Dia de Muertos in Winston-Salem

Candy, costumes, and scaring each other into cardiac arrest make October great, but there is also rich history to observe this month. A great place to get a taste of this history is the Wake Forest Museum of Anthropology. This month the featured exhibit is Life after Death: The Day of the Dead in Mexico.

The centerpiece of the exhibit is a traditional ofrenda, an altar with food and beverage offerings, as well as flowers and photos of deceased family members.

The centerpiece of the exhibit is a traditional ofrenda, an altar with food and beverage offerings, as well as flowers and photos of deceased family members.

The exhibit, which is in both English and Spanish, showcases the colorful and beautiful Mexican tradition of honoring the dead. The centerpiece of the exhibit is a traditional ofrenda, an altar decorated with flowers, sugar skulls, and photos as well as offerings of food and beverages for the dead.

There is both an adult ofrenda and one for children who have passed on. The child ofrenda features toys and sweets as well the other traditional elements. Also on display are pieces of skeleton folk art.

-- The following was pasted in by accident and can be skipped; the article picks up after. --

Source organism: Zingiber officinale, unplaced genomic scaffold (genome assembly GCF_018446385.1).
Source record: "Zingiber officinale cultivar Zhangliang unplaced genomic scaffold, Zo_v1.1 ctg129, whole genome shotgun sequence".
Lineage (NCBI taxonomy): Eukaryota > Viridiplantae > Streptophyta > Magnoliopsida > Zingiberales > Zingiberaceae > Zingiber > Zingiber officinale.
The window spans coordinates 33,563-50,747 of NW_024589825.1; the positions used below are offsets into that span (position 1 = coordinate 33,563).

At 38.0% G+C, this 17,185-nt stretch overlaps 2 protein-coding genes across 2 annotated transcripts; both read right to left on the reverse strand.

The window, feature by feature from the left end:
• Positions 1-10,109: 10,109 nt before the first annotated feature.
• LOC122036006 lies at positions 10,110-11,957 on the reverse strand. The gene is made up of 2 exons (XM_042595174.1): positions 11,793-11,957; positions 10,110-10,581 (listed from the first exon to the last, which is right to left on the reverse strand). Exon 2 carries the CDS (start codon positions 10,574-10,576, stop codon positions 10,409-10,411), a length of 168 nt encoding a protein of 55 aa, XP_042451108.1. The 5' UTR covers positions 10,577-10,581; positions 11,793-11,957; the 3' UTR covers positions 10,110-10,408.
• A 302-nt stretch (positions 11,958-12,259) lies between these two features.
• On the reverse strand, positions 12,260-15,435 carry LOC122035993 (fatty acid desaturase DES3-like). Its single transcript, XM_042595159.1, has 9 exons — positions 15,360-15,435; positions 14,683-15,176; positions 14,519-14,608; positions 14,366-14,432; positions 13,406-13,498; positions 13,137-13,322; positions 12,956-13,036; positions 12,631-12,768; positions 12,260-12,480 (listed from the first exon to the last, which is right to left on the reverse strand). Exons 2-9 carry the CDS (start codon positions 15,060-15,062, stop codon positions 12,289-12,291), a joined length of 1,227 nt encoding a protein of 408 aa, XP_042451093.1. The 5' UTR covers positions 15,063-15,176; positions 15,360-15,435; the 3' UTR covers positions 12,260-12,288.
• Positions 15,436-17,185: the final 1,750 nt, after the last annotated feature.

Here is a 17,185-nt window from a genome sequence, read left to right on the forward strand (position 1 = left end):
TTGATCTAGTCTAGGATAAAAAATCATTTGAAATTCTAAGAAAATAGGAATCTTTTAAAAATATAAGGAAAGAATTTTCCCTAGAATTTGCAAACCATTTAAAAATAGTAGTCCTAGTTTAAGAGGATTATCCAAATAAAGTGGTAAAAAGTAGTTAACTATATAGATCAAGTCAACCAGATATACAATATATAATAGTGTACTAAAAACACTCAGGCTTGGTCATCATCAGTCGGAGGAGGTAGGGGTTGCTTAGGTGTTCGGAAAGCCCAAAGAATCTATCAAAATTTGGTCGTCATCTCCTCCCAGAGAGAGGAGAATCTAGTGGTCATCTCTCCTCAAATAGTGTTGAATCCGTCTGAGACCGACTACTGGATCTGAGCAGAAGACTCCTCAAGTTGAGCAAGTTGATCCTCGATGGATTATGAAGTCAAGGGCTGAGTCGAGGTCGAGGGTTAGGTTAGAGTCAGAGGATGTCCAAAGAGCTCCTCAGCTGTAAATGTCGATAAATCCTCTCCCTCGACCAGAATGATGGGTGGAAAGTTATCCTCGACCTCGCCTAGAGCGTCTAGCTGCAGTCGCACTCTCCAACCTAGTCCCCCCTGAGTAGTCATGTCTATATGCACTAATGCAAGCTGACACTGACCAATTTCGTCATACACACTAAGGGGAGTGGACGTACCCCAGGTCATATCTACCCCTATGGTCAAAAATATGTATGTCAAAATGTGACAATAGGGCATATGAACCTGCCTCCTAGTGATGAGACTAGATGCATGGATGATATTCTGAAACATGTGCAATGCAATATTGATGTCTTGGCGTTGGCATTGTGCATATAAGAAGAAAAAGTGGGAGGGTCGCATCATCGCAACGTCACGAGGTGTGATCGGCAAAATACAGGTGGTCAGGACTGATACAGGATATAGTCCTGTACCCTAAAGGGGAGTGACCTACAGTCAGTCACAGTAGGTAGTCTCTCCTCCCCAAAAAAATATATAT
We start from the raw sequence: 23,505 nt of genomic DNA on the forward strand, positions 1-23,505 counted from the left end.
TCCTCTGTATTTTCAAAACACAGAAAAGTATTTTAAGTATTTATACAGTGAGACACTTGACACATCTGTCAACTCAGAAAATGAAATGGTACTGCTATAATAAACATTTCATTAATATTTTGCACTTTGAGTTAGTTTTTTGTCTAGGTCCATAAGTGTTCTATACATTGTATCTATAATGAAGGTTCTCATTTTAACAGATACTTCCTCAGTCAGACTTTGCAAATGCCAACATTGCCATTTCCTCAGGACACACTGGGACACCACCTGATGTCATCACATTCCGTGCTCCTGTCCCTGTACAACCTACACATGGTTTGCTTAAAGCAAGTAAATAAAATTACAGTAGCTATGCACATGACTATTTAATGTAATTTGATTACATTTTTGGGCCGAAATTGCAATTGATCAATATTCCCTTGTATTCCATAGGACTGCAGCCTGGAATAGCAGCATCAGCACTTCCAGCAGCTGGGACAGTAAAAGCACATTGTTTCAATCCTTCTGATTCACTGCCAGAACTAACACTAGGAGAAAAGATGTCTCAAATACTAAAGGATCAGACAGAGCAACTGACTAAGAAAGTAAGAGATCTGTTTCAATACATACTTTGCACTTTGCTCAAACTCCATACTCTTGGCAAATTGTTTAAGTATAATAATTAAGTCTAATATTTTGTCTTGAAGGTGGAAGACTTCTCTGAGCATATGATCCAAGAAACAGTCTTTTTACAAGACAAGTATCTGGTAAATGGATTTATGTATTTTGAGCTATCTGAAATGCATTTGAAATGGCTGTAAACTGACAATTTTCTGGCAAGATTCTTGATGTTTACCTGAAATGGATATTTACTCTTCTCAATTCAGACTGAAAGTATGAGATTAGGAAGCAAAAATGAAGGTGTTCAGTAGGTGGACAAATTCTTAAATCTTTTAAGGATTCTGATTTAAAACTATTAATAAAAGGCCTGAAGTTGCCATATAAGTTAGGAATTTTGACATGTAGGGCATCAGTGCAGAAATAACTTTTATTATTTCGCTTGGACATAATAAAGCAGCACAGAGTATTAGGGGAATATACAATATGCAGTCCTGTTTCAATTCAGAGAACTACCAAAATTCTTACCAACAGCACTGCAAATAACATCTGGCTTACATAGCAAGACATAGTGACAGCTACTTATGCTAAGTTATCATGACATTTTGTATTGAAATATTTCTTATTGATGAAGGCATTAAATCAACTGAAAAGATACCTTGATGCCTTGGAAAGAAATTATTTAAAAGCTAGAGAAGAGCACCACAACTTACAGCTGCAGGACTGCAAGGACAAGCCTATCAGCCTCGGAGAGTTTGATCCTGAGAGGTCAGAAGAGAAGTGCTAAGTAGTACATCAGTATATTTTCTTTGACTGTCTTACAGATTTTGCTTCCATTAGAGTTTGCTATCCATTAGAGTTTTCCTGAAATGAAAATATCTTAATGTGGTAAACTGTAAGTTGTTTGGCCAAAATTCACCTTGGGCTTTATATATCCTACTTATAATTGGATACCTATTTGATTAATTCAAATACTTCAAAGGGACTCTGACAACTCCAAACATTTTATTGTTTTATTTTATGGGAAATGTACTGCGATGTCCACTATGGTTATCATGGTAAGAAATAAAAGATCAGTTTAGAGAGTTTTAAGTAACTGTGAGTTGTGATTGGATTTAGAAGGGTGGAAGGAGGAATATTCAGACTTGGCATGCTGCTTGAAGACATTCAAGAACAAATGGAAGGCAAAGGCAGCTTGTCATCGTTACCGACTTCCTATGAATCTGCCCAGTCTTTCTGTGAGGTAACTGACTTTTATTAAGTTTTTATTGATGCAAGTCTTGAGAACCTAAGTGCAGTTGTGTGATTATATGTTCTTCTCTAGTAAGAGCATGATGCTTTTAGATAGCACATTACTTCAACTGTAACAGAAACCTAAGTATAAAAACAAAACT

MOA is also showing exhibits featuring archeology in the Yadkin River, Asian saddle rugs, Chinese ceramics, and a glimpse into five different African cultures.

“The MOA is always a great place to pop into between classes” said one Wake Forest student visiting the exhibit “but the Day of the Dead is especially cool. I mean everyone loves sugar skulls, right.”

The exhibit runs from September 16th to December 12th and admission is free.

Leave a Reply

Fill in your details below or click an icon to log in:

WordPress.com Logo

You are commenting using your WordPress.com account. Log Out / Change )

Twitter picture

You are commenting using your Twitter account. Log Out / Change )

Facebook photo

You are commenting using your Facebook account. Log Out / Change )

Google+ photo

You are commenting using your Google+ account. Log Out / Change )

Connecting to %s